11.10am Arrive at Nonprofit Commons (NPC) meeting space with a friendly greeting from Brena Benoir. Unfortunately I missed the weekly meeting. To join in means sitting at my computer at 4.30am! Brena said they generally have a good turn-out (the meeting earlier had 34 people attend) and cover a wide range of topics (see meeting notes on the Nonprofit Commons wiki). Quite a few people turn up for dances on Tuesday and Thursday evenings, plus there are other events I see from the NPC calendar.
Wednesday 21 October
8.45am Opening my email I’m reminded about Second Life – something that hasn’t been on the top of my mind in the few days. It’s advertising junkmail promoting a shallow consumerist culture:
“Looking your best is important in Second Life, which is why our Fashion Showcase offers limitless ways to show off your style. Plus, meet new friends who share your taste in clothes while you shop!”
I’m wondering if I can get some free wrinkles with a tan thrown in from the Male and Female Skins store. A chance to play I guess.
Much to my relief, in the last week I haven’t found I’ve got an unknown addiction for Second Life escapism. Nor have I come to any harm. There’s much to like about the imaginary, playful alternate reality – there is amazing creativity on show and a chance to talk with people from many walks of life. I can see some potential for education, as I glimpsed when visiting the employment training centre set up by SLENZ.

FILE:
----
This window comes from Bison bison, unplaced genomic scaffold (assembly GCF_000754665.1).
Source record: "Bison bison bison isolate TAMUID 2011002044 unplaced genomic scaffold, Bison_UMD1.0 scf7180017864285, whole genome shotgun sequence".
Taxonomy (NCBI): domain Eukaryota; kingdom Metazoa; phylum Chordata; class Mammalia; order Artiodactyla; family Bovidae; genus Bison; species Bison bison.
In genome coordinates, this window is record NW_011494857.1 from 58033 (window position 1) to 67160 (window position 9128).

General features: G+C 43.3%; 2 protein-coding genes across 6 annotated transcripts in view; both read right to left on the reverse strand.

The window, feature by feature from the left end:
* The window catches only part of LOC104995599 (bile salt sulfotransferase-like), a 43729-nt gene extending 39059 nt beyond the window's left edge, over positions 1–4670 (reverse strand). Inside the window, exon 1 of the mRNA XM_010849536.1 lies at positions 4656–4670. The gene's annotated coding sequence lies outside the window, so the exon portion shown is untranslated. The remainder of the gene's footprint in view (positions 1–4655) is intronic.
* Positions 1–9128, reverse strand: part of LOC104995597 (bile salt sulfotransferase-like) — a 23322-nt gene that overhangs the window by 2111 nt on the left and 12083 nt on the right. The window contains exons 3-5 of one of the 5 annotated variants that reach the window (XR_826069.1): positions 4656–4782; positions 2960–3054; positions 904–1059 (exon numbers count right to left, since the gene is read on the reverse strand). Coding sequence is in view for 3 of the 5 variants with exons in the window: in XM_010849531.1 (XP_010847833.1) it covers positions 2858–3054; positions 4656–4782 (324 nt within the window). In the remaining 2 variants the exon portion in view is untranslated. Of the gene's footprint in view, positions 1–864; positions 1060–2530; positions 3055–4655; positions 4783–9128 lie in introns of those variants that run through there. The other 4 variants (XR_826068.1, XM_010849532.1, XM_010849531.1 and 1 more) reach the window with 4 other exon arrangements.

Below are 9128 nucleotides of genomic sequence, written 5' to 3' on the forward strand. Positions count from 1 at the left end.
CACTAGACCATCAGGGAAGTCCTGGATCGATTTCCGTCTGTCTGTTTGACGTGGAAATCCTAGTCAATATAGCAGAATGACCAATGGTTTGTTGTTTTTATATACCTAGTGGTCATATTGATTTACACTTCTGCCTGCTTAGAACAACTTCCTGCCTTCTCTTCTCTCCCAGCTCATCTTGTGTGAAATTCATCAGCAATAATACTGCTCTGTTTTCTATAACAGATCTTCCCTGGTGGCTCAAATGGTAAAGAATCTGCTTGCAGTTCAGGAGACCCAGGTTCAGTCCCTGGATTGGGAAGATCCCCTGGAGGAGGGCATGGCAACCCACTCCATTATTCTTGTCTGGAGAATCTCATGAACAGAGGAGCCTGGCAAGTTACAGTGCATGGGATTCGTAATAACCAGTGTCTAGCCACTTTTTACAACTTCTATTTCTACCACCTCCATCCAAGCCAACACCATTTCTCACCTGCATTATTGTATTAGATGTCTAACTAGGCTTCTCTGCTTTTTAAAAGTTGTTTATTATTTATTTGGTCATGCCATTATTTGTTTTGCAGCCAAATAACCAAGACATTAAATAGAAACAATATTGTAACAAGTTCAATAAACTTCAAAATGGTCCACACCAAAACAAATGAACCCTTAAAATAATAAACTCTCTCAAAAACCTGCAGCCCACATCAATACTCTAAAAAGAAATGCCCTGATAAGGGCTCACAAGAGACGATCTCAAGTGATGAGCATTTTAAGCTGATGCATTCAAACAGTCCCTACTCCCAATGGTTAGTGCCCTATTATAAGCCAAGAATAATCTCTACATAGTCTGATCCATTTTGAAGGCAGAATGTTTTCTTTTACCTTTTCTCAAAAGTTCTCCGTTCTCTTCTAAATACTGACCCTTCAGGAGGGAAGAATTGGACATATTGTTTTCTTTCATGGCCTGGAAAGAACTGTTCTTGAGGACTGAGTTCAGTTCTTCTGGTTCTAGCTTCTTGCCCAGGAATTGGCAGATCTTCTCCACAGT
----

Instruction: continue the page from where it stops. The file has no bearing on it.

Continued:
But there are real barriers, particularly if you don’t have a newish computer. Some of my classmates on the FO09 course have not managed to enter Second Life at all. And the learning curve is steep. When I was stuck for an hour trying to move from the first island I landed on, I was almost ready to delete the whole application and terminate my avatar. Buying stuff, finding a home, creating art works… to find out how this all works and if it’s worth it means more time in front of the computer.
For all my tribulations and doubts I’ll actually keep exploring, if very slowly. If you’re ever in SL, look out for my avatar, Tipene Haalan.